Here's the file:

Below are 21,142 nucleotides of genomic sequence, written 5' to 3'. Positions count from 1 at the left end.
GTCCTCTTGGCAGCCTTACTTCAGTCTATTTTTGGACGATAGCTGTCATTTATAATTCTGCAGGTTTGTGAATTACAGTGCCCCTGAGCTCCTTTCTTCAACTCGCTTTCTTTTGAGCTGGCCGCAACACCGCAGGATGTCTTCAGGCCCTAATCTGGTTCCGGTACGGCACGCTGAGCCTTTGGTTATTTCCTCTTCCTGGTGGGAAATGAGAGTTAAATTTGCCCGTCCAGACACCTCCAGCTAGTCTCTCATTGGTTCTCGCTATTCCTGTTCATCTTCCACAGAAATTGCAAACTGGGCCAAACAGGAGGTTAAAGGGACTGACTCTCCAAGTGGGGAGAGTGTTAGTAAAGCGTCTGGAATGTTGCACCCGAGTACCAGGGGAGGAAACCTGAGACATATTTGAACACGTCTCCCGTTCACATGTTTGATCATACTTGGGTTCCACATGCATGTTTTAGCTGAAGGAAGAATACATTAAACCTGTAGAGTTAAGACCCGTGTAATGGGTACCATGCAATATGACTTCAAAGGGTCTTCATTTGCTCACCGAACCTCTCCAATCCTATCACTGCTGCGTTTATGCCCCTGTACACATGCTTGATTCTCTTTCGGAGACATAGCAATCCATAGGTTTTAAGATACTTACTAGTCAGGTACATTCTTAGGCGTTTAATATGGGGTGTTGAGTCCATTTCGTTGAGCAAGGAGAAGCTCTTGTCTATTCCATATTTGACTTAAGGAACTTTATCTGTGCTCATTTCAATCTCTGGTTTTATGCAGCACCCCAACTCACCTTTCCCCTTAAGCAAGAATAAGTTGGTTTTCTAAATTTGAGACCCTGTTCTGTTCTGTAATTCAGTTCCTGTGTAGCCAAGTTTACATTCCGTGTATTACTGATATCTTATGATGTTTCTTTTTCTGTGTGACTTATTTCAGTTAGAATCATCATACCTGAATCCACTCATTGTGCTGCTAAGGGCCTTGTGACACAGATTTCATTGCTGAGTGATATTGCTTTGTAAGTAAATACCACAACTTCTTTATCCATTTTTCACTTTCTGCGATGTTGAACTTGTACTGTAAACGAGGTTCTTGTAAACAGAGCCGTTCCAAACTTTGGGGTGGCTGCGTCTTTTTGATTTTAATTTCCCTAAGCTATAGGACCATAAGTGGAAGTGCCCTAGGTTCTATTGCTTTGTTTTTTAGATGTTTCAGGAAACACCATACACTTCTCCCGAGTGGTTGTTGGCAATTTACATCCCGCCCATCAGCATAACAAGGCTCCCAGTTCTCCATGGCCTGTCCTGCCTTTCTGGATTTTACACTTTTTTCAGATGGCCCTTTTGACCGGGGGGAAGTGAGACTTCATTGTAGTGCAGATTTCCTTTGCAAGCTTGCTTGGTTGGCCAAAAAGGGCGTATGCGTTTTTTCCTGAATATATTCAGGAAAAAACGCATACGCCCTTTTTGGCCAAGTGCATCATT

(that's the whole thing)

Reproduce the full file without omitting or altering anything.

Below are 21,142 nucleotides of genomic sequence, written 5' to 3'. Positions count from 1 at the left end.
GTCCTCTTGGCAGCCTTACTTCAGTCTATTTTTGGACGATAGCTGTCATTTATAATTCTGCAGGTTTGTGAATTACAGTGCCCCTGAGCTCCTTTCTTCAACTCGCTTTCTTTTGAGCTGGCCGCAACACCGCAGGATGTCTTCAGGCCCTAATCTGGTTCCGGTACGGCACGCTGAGCCTTTGGTTATTTCCTCTTCCTGGTGGGAAATGAGAGTTAAATTTGCCCGTCCAGACACCTCCAGCTAGTCTCTCATTGGTTCTCGCTATTCCTGTTCATCTTCCACAGAAATTGCAAACTGGGCCAAACAGGAGGTTAAAGGGACTGACTCTCCAAGTGGGGAGAGTGTTAGTAAAGCGTCTGGAATGTTGCACCCGAGTACCAGGGGAGGAAACCTGAGACATATTTGAACACGTCTCCCGTTCACATGTTTGATCATACTTGGGTTCCACATGCATGTTTTAGCTGAAGGAAGAATACATTAAACCTGTAGAGTTAAGACCCGTGTAATGGGTACCATGCAATATGACTTCAAAGGGTCTTCATTTGCTCACCGAACCTCTCCAATCCTATCACTGCTGCGTTTATGCCCCTGTACACATGCTTGATTCTCTTTCGGAGACATAGCAATCCATAGGTTTTAAGATACTTACTAGTCAGGTACATTCTTAGGCGTTTAATATGGGGTGTTGAGTCCATTTCGTTGAGCAAGGAGAAGCTCTTGTCTATTCCATATTTGACTTAAGGAACTTTATCTGTGCTCATTTCAATCTCTGGTTTTATGCAGCACCCCAACTCACCTTTCCCCTTAAGCAAGAATAAGTTGGTTTTCTAAATTTGAGACCCTGTTCTGTTCTGTAATTCAGTTCCTGTGTAGCCAAGTTTACATTCCGTGTATTACTGATATCTTATGATGTTTCTTTTTCTGTGTGACTTATTTCAGTTAGAATCATCATACCTGAATCCACTCATTGTGCTGCTAAGGGCCTTGTGACACAGATTTCATTGCTGAGTGATATTGCTTTGTAAGTAAATACCACAACTTCTTTATCCATTTTTCACTTTCTGCGATGTTGAACTTGTACTGTAAACGAGGTTCTTGTAAACAGAGCCGTTCCAAACTTTGGGGTGGCTGCGTCTTTTTGATTTTAATTTCCCTAAGCTATAGGACCATAAGTGGAAGTGCCCTAGGTTCTATTGCTTTGTTTTTTAGATGTTTCAGGAAACACCATACACTTCTCCCGAGTGGTTGTTGGCAATTTACATCCCGCCCATCAGCATAACAAGGCTCCCAGTTCTCCATGGCCTGTCCTGCCTTTCTGGATTTTACACTTTTTTCAGATGGCCCTTTTGACCGGGGGGAAGTGAGACTTCATTGTAGTGCAGATTTCCTTTGCAAGCTTGCTTGGTTGGCCAAAAAGGGCGTATGCGTTTTTTCCTGAATATATTCAGGAAAAAACGCATACGCCCTTTTTGGCCAAGTGCATCATT